To say emotions were running high during the Toronto Blue Jays series-clinching 6-3 victory against the Texas Rangers in ALDS Game 5 might be the understatement of the year.
The atmosphere at Rogers Centre in Toronto was intense throughout, but reached a fever pitch in the seventh inning after the Texas Rangers scored a controversial run on a strange play involving catcher Russell Martin. That run put the Blue Jays down by one in this do-or-die matchup and almost irrationally angered the fans, but the hometown Jays would come roaring back with some assistance from the Rangers defense in the bottom half.
After a series of blunders — three errors and one slightly misjudged popup to be exact — helped Toronto pull even, Jose Bautista delivered a dagger, launching a no-doubt three-run home run to the third deck. Bautista got every bit of Sam Dyson's pitch. The Rangers' reliever knew it. Everybody in Rogers Centre knew it. Bautista especially knew it, and he didn't mind taking a second or three to admire it.
Bautista then punctuated the emotional moment with one of the most ferocious and accomplished bat flips we've seen in a long time
That would be Bautista letting us know that this series for all intents and purposes was over once that baseball landed, and that the Blue Jays were heading to their first ALCS since 1993.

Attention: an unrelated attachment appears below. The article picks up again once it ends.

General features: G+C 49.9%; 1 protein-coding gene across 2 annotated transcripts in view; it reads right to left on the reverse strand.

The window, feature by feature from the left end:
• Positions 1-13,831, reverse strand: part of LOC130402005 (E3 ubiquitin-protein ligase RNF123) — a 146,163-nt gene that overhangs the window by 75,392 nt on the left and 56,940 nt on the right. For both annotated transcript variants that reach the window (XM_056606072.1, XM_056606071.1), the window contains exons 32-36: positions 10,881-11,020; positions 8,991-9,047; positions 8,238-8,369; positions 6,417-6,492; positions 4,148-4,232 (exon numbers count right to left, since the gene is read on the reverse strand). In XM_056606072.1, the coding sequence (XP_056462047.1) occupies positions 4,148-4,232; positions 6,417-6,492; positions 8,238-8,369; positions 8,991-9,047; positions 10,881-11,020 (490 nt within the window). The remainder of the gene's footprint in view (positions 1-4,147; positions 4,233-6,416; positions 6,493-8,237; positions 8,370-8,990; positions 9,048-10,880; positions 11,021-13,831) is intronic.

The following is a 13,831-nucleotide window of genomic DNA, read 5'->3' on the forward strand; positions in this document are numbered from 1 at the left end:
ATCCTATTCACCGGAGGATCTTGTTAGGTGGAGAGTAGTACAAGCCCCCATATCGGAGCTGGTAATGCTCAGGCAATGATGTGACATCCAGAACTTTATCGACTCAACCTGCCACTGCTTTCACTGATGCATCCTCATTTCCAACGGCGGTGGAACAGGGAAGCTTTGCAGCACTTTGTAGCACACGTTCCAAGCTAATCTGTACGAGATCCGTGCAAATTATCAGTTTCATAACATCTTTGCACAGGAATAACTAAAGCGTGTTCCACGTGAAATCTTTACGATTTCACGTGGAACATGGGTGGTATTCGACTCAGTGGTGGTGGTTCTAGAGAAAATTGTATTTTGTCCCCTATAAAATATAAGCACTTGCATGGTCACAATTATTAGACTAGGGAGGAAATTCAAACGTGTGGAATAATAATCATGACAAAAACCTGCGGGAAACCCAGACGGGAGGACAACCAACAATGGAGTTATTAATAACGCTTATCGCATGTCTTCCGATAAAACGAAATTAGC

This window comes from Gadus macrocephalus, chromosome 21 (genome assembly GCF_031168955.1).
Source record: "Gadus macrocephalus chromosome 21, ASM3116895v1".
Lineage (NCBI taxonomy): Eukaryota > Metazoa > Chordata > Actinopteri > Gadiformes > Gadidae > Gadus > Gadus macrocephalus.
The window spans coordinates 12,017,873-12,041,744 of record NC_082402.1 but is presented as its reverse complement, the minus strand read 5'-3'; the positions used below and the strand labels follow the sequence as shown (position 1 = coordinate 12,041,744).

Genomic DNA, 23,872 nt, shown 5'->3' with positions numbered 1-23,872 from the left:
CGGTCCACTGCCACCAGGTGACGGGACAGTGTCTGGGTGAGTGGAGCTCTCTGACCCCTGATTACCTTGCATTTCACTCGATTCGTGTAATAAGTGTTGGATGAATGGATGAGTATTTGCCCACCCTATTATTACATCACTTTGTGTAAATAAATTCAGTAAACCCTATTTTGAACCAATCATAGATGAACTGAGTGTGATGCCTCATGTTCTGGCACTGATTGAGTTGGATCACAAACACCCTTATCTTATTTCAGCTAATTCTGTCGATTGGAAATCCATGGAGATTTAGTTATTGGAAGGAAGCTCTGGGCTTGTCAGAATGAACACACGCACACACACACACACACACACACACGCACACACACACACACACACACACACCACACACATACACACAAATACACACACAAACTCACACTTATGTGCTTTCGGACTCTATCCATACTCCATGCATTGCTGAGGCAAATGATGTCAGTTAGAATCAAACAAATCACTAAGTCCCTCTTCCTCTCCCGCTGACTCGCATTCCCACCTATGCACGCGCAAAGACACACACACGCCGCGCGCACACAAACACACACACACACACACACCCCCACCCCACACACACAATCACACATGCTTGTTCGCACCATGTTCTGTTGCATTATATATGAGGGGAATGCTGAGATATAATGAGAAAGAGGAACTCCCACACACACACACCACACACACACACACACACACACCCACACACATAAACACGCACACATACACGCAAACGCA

He was right, too. The home run would stand as the difference in the game, and will go down as the most clutch postseason home run since 2003.
Jose Bautista: 1st go-ahead HR by AL batter in 7th inning or later of sudden death postseason game since Aaron Boone in 2003 ALCS.
— Katie Sharp (@ktsharp) October 14, 2015
The Rangers may not have liked the bat flip, especially with their season crumbling around them. That much they seemed to make clear following the game.
#Rangers were not pleased with the Jose Bautista bat flip. Understand the emotions, but a lot of "act like a professional" references.
— Jeff Wilson (@JeffWilson_FWST) October 15, 2015
But there was nothing they could do to combat Bautista's swing or his theatrics when it mattered.
Bautista's home run was by far the biggest in Blue Jays history since Joe Carter's series-clinching walkoff in Game 6 of the 1993 World Series. If they go on to complete the mission again this season, it will undoubtedly be reflected upon in the same joyous manner. Bat flip included.
As for the jersey he was wearing. Blue Jays fans might want to own, and now they can.
— MLB (@MLB) October 15, 2015
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